• Each party nominates its local candidates (as now), as well as a list of candidates for the whole province, in the order that it wants them to be elected. Before the election, parties must submit their lists, and the details of the process they used to create them, to Elections Ontario. Elections Ontario will publish this information widely, so voters will know who is on a list before they vote for a party. Voters will be able to assess whether a party created its list in a fair and transparent way. Voters will also be able to see whether a party’s list has a good balance of men and women, includes candidates from all of Ontario’s regions and reflects the “diversity” of Ontario’s population.

• Voters vote for a local candidate and for a party. The party vote determines the share of seats a party wins in the legislature.

• If a party does not have enough local members elected to match its share of the party vote, it gets a “top-up” of seats in the legislature. These seats are filled by list members elected by voters across the province through the party side of the ballot. The list seats are used to compensate for lack of proportionality in the election of local members.

• A party must have clear support – at least 3 per cent of the party vote across the province – for candidates from its list to be elected to the legislature.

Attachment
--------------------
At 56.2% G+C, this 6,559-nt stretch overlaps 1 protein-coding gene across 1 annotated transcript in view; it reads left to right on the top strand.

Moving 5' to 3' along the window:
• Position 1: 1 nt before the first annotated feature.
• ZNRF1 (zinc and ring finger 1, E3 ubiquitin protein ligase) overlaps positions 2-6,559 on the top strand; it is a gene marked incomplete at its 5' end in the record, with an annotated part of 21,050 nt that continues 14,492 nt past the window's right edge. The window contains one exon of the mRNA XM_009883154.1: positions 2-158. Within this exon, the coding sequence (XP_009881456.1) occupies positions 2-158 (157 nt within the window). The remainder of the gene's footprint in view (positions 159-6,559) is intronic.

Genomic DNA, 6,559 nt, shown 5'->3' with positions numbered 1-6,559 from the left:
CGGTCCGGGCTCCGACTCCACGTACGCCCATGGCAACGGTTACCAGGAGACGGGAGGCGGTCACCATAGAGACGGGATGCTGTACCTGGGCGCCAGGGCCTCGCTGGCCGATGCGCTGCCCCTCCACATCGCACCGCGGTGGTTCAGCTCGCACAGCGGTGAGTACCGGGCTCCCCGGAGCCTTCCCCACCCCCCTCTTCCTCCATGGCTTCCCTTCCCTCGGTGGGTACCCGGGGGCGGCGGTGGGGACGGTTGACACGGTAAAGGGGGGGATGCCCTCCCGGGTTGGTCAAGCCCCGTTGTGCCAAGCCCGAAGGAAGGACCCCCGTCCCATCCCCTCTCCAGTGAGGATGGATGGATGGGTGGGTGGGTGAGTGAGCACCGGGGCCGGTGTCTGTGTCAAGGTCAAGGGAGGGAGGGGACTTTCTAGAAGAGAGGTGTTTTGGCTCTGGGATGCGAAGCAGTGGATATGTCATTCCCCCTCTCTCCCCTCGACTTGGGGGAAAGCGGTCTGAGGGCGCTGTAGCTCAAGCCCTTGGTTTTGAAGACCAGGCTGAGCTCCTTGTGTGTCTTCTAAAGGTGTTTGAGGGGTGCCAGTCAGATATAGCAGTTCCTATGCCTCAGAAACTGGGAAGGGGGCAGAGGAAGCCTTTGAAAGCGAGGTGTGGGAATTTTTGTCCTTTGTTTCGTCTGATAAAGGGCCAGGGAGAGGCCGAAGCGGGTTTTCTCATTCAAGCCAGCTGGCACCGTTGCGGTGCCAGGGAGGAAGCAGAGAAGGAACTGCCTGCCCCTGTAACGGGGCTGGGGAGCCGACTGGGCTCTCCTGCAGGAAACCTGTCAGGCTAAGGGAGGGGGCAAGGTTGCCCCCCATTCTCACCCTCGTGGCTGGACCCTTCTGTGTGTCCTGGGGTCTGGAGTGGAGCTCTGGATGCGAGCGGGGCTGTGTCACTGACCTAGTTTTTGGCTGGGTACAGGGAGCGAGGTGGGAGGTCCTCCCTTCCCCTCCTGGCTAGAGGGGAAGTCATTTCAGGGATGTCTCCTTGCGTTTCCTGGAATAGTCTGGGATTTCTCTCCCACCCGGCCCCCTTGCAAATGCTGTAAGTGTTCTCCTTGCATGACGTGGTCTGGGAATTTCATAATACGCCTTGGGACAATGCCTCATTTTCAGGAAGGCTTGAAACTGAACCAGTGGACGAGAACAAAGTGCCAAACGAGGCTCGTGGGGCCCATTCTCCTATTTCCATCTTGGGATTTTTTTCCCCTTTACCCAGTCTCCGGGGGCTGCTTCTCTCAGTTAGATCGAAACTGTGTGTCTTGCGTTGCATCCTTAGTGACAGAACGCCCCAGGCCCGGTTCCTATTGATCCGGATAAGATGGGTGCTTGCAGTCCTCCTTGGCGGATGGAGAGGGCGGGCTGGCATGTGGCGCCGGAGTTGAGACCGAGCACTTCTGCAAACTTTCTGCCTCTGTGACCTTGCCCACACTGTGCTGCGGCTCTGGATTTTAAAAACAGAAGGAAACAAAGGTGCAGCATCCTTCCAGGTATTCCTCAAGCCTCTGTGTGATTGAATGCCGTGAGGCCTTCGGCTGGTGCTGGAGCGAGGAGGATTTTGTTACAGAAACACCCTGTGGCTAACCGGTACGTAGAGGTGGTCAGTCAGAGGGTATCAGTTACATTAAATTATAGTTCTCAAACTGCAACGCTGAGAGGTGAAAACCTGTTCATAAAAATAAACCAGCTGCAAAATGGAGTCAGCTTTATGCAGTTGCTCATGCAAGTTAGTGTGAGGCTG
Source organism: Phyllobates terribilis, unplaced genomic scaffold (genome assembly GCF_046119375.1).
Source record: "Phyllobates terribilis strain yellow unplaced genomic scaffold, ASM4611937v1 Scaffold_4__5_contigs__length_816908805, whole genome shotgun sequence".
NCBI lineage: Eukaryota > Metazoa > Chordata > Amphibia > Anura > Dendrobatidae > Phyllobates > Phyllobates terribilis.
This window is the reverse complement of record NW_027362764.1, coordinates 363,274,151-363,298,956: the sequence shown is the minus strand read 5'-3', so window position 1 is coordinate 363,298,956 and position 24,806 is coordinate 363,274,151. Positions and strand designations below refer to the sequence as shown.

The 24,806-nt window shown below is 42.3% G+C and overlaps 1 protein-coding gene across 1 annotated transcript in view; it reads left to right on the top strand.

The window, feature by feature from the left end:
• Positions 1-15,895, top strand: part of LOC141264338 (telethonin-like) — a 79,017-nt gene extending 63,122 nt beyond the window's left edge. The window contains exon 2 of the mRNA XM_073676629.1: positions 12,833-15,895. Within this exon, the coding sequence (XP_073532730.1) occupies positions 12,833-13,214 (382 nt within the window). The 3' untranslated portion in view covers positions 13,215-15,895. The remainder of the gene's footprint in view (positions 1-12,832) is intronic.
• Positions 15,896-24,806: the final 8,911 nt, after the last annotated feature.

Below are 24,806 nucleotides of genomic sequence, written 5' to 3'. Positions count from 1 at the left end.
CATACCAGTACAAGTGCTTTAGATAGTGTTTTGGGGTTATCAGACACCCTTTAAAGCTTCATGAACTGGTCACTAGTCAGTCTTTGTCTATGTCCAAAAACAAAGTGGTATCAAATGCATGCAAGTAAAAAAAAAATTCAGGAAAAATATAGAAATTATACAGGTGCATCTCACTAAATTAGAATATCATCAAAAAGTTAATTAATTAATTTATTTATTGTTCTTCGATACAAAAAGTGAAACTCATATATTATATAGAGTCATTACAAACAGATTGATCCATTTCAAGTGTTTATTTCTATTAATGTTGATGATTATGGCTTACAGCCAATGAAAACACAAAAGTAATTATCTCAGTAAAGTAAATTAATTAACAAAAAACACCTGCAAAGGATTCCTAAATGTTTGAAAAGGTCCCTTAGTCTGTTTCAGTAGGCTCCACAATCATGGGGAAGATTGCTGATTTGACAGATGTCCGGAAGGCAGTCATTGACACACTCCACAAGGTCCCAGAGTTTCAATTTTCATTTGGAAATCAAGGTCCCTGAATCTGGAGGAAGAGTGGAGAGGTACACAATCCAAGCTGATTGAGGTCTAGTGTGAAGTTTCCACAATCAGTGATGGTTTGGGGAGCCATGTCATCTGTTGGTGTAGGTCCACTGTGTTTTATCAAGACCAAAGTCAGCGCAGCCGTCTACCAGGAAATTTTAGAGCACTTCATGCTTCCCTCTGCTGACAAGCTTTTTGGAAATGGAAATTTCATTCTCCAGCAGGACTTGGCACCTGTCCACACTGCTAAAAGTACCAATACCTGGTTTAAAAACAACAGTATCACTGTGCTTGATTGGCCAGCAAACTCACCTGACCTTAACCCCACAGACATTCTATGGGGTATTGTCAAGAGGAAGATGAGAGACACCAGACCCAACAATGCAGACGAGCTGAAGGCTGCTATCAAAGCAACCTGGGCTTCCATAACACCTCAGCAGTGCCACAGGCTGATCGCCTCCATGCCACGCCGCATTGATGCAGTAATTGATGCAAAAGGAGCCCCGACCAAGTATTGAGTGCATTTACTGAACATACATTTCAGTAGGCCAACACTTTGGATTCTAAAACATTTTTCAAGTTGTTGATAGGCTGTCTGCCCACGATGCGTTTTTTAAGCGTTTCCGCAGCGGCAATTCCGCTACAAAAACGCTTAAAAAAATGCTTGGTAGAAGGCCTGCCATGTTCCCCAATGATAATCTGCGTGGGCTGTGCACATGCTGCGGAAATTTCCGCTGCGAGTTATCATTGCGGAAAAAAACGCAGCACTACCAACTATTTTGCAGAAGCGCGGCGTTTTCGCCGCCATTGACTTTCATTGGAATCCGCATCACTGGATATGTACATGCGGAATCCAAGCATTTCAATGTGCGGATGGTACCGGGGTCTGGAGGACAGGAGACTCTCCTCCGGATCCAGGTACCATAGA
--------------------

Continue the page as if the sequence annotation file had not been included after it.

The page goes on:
Source: Citizen’s Assembly
on Electoral Reform (Ontario)

Voting systems around the world

Single Transferable Vote
Voters rank the candidates in order of preference. The candidate with the fewest votes is eliminated and the votes are transferred to the other candidates according
to preference.

New Zealand (municipal elections)

Mixed Member Proportion
Voters cast ballots for both a local candidate and a party. The number of seats allocated to each party depends on the proportion of votes that party received in the party section. The number of constituency seats that party won is subtracted from that number and the remaining seats are allocated to the party to fill with its list. Now used in:
New Zealand
the Scottish parliament
South Africa (municipal elections)

The most common voting system. The candidate with the highest number of votes wins, regardless of whether or not he has the majority of votes. Now used in:
South Korea
United Kingdom
United States

PR and socons

“It must be said that some social conservatives see considerable value in PR, as it is a way to get issues, such as abortion and same-sex “marriage,” back on the floor of Parliament, where there is currently an all-party consensus against revisiting these matters. Since MPs under PR are to be selected according to a party list, the candidates must, of course, agree to the party’s position on controversial issues. Thus, there is no guarantee that the issues of abortion, same-sex “marriage” and euthanasia, etc. would receive any more support under PR than under the first-past-the-post system. It is, in short, a very tricky call.”
REALITY, March/April 2007